You Have Something To Say

Credits: JSprague TW dialog template; LivE SSun Fun paper pack (grass, maraschino and paisley skies); JWilson’s Rejuvinate and Reaffirm flower element.

We could hear assertive arguments in the background.  When the other party left, we asked what that was all about.  You said that they were from the other island pressuring to discuss developments of the island.  Explicit in your battle to protect your land and resources, you struggle to preserve your indigenous culture and tradition.  An admirable task and we are with you in your struggle for existence in this world dominated by us, the “unats” – straight haired.

Mang Augusto and many like him have been struggling for existence after the Pinatubo eruption.  They are descendants of indigenous people who lived around Mt. Pinatubo of Luzon for thousands of year.  The Aytas or Aetas were forced into evacuation centers and many have been relocated throughout the country when tens of thousands of them were displaced by the dramatic eruption of Mt. Pinatubo.  Ash and lahar covered their homes and destroyed the forests, rivers and fields that had ever since supported their livelihood and this historical disaster radically changed their world in June of 1991.

Enjoying life in Nagsasa Cove

Although they were among the first to inhabit the Philippines, they have been facing the same problems as other indigenous people in the Philippines – how to secure a land to make a living, enhance their human, civil and ancestral rights given that they can no longer live separate from the outside world nor maintain their basic source of livelihood.

Nagsasa could be the next hot spot and may soon be at risk from commercialization,

which could probably strip the caretakers of the cove from their domain, this time by us, the “unats”.

The Secret Is Out!

Tent… check, sleeping bag… check, therma rest… check, swimwear… check, sunblock… check, pasta, pasta sauce and chorizo… check… cook set… check and the list goes on.  These however, are the essentials needed for an overnight trip to Nagsasa Cove.

Credits: J. Sprague You are Awesome Paper kit (Blue Leaf & Brown Red), Framers; LivE’s Worn Kraft tag, Sing 4 Spring elements (Button Accent 02 & Fight of the Bbee)

My friend S had been itching to make a trip there ever since she learned of Nagsasa.  And so the weekend after our Northern Samar trip, we were up early, traveling north to what we thought was a secret paradise.  Punta de Uian Resort in San Antonio, Zambales to be exact.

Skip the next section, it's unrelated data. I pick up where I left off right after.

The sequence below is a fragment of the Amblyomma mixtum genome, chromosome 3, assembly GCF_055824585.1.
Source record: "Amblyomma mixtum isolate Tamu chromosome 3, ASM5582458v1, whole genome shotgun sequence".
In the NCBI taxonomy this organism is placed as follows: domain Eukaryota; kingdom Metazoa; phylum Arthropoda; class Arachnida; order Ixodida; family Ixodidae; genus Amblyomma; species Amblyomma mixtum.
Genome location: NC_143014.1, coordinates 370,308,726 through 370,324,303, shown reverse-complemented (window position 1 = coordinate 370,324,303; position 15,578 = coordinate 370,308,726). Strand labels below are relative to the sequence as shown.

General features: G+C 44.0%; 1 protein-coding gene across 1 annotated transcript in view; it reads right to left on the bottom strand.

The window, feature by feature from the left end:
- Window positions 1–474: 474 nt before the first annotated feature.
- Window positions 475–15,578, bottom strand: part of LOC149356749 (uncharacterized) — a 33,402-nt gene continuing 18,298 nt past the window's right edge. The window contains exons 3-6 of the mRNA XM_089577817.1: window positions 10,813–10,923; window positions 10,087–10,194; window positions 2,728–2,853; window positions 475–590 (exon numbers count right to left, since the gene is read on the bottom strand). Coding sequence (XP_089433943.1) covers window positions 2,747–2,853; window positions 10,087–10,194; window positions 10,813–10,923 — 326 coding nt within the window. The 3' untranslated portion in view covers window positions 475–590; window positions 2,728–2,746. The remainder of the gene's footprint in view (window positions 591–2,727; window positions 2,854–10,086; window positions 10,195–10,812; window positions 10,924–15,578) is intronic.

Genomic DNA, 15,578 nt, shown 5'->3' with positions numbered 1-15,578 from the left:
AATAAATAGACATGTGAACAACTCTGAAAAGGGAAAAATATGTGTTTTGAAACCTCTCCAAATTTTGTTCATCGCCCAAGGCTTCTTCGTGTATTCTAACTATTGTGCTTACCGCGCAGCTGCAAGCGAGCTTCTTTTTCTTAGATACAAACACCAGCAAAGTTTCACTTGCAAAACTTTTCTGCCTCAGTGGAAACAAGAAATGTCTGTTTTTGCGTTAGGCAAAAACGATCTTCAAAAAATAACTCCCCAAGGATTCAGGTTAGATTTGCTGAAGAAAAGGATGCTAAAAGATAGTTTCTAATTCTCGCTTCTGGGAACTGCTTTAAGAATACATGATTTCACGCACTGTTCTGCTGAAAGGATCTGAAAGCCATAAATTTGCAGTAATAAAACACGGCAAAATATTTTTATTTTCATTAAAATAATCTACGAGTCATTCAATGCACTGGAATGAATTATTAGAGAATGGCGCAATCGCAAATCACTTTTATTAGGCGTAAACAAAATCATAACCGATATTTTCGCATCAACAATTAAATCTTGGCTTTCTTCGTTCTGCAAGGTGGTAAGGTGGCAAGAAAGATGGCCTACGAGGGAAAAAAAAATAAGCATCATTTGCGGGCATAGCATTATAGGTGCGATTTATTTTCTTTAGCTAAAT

The boat we hired from Punta de Uian

A resort kind enough to take us to Nagsasa (for a fee, of course) even if it was not part of the trips they offer.

Off to Nagsasa…

Wondering why hire a boat through a resort?  I want my car parked safely in a parking lot while we camp out on a cove 8 kms away.   Better safe than sorry right?

The view on our way

Nagsasa is supposedly less popular than Anawangin perhaps because it takes twice as long (about 45 mins) to get to Nagsasa from Pundaquit Beach.

The approach

Arrival (looks empty)

So imagine how stunned we were at first to see scores of campers spread out on the crescent shaped stretch of beach, maybe having the same thoughts as ours, which is… “why are they all here?”

Water so still

Perhaps it was the long weekend and everyone who knows about Nagsasa had the same idea, or perhaps it is the magnificent paradise that makes it difficult to remain a secret for long.

Whatever it is, we were happy to be among those who were enjoying this wondrous cove with breathtaking Mt. Nagsasa serving as backdrop to a pristine stretch of ash colored sand.

Once we got off the boat, we looked for our little corner, Mang Augusto and his family lives beside our campsite, making him the caretaker.

Siblings – Mang Augusto’s kids

We had a picnic table for our meals and our chit chats.

We also had a bathroom just at the back, which I truly appreciate, never mind that it didn’t have a light, what are headlamps for anyway?

Our starters:  Greek and Chinese — an obvious lack of coordination… yummy just the same.

After we settled, we pitched our tent and then prepared our meal… we burned our rice (it was not easy using the aluminum cook set, really!).  Mang Augusto’s wife cooked 2 kilos of rice for us for only P100 ($2).  Way too much for 5 so we had it for breakfast, lunch and dinner and there were still left overs.  So here’s the tip: don’t even bother to cook rice when you can have it cooked for you (for practically a song).   😉

Nagsasa (and Anawangin and perhaps others as well) emerged after the violent eruption of Mt Pinatubo in 1991.

The eruption actually changed the landscape of Zambales producing these coves of ash sand beach lined with Agoho trees stretching inland, rendering a beach so impressive.

So how did such a tree find its way to this part?  It is said that these trees were non-existent prior to the eruption and that the seeds of the trees came from the ash expelled by Pinatubo.

Streams and waterfalls dry out during the summer

How amazing is our God to reward us with unexpected loveliness after nature spewed out its fury?  Perhaps it is His way of reminding us that like a rainbow after a storm, something beautiful invariably comes after a tragedy.  Ain’t that a comfort?

Here are more snaps at different times of the day.

A bangkero (boatman) having breakfast


More huts for rent

At sunrise (I didn’t wake up early enough   😉 but pretty impressive just the same)

Mt. Nagsasa

Nagsasa Cove from the boat

And I leave you with this last shot (simply magic)   🙂